• Add 2 curried hard boiled eggs to your sandwich.
  • Add a tin of salmon to your salad.
  • Stir 1 cup of chickpeas through your salad.
  • Have a cheese and salad wrap with a side of Greek or Natural yoghurt with berries.
  • Make an omelette or frittata for a quick and easy meal.

Dinner

  • Beef and vegetable skewers on the BBQ with a salad (made skewers can help you stick to a smaller serve).
  • Salmon fillet with stir-fried veggies.
  • Chicken stir-fry (using 100g raw weight per person) served with a small portion of brown rice or quinoa.
  • Have vegetarian meal of a roasted vegetable salad using roasted veggies, chopped nuts and quinoa.

Protein and portion sizes

You can see from these tables that it is really easy to meet protein requirements and you don’t need huge serves of meat and chicken in order to do so. Remember, the key is spreading this protein across the day and getting protein from a variety of food sources over the day and week – don’t just rely on ham and cheese in your sandwiches and beef for dinner every day!

Meat and its alternatives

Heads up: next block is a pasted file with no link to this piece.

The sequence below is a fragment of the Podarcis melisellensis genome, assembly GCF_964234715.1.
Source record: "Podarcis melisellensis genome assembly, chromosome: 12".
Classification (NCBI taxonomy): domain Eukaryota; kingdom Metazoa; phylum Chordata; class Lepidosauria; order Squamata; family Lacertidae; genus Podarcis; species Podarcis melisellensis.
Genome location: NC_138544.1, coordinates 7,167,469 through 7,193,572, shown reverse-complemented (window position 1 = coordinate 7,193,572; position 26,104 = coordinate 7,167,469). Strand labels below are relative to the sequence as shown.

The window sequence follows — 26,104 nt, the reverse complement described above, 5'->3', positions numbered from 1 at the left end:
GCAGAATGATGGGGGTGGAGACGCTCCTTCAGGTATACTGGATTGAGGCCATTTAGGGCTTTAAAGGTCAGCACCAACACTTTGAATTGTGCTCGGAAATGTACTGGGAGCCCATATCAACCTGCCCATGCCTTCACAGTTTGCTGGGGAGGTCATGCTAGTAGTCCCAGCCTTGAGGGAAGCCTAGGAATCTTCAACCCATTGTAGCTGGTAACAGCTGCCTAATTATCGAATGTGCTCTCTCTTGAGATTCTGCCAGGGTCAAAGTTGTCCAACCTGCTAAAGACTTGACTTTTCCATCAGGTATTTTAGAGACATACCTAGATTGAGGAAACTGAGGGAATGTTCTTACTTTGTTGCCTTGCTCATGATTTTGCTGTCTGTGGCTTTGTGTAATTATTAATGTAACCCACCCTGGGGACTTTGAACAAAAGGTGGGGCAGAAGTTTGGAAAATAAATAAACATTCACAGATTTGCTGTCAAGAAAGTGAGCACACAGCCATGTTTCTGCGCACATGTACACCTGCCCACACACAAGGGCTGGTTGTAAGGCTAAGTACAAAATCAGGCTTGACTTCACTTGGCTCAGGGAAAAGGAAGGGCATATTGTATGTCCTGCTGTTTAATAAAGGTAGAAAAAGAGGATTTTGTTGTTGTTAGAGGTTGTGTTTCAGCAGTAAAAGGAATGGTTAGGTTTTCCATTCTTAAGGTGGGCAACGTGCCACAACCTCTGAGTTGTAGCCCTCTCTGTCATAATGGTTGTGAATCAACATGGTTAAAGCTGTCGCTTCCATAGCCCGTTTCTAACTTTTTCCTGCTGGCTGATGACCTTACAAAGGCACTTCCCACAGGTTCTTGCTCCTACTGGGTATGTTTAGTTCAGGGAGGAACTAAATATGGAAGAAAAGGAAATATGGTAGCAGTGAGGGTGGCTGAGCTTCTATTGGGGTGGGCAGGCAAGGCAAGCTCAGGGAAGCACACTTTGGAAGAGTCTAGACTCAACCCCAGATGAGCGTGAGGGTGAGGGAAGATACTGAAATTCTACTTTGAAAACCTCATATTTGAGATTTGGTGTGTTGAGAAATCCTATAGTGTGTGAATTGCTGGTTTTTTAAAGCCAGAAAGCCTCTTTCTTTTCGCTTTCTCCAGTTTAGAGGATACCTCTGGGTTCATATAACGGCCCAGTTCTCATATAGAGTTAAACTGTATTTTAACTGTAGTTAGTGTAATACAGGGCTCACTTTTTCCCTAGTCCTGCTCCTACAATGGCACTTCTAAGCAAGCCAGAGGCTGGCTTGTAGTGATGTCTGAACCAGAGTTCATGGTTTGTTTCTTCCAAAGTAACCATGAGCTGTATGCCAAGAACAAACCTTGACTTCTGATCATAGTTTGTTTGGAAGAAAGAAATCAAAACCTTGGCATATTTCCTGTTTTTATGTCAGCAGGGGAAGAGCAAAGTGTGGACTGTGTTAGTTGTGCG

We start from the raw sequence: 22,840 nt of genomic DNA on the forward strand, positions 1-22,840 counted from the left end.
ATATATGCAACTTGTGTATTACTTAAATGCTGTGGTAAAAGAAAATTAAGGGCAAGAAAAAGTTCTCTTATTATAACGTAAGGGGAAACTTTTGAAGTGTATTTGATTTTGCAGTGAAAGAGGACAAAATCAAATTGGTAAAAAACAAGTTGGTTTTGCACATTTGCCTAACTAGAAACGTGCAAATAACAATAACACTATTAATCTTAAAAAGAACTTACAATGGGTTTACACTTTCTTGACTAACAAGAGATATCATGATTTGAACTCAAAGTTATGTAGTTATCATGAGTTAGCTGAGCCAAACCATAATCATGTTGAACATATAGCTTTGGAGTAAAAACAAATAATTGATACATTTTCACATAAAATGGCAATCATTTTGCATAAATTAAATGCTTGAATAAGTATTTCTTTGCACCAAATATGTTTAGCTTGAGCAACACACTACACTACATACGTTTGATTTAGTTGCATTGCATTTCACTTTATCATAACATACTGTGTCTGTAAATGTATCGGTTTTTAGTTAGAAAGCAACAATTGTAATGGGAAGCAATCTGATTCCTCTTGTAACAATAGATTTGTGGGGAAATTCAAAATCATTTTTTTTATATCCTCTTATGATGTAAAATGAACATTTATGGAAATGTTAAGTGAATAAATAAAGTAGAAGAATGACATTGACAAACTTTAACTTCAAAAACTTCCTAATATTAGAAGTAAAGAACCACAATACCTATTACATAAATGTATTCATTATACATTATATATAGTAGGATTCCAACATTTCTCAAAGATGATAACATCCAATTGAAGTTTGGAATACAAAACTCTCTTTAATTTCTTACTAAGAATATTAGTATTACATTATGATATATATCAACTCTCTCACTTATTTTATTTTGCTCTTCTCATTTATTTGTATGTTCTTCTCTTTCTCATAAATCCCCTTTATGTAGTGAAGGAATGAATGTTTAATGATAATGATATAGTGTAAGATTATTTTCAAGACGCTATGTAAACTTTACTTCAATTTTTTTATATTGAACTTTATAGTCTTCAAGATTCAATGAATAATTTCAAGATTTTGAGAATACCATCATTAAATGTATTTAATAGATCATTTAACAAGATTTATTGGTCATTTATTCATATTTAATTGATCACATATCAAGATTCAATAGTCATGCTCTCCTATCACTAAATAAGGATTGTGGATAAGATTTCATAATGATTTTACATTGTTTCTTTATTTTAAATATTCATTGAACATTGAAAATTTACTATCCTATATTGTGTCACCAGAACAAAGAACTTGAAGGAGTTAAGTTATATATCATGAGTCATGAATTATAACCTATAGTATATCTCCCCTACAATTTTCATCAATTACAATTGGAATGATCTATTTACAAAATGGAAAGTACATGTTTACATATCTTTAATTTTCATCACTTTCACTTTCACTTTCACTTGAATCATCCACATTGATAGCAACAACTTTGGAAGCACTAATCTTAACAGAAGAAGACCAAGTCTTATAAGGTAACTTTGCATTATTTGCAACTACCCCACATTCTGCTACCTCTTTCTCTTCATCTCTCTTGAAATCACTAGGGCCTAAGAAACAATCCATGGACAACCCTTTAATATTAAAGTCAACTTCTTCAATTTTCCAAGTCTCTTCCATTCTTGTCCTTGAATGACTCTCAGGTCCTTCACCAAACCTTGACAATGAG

Most people need 2-2 ½ serves of meat or its alternatives each day

  • 65g cooked lean meats such as beef, lamb, veal, pork, goat or kangaroo (about 90–100g raw): 20g protein
  • 2 large eggs: 11g protein
  • *100g cooked fish filled (about 115g raw weight) or one small can of fish: 25g protein
  • 80g cooked lean poultry such as chicken or turkey (100g raw): 25g protein
  • 170g tofu: 20g protein
  • 30g nuts, seeds, peanut or almond butter or tahini or other nut or seed paste (no added salt)**: 6g protein

Dairy and its alternatives

Dairy and its alternatives Most adults need 2 ½ – 4 serves of dairy a day to meet calcium requirements, with older women requiring the 4 serves. Dairy foods also provide good quality protein and a range of essential vitamins and minerals such as potassium, phosphorus and magnesium. Use dairy to make up your protein requirements.

  • 1 cup (250ml) fresh, UHT long life, reconstituted powdered milk or buttermilk: 9g protein
  • ½ cup (125ml) evaporated milk: 10g protein
  • 2 slices (40g) or 4 x 3 x 2cm cube (40g) of hard cheese, such as cheddar: 10g protein
  • ½ cup (130g) ricotta cheese: 10g protein
  • ¾ cup (200g) plain, natural yoghurt: 12g protein
  • 1 cup (250ml) soy milk with at least 100mg of added calcium per 100ml: 8g protein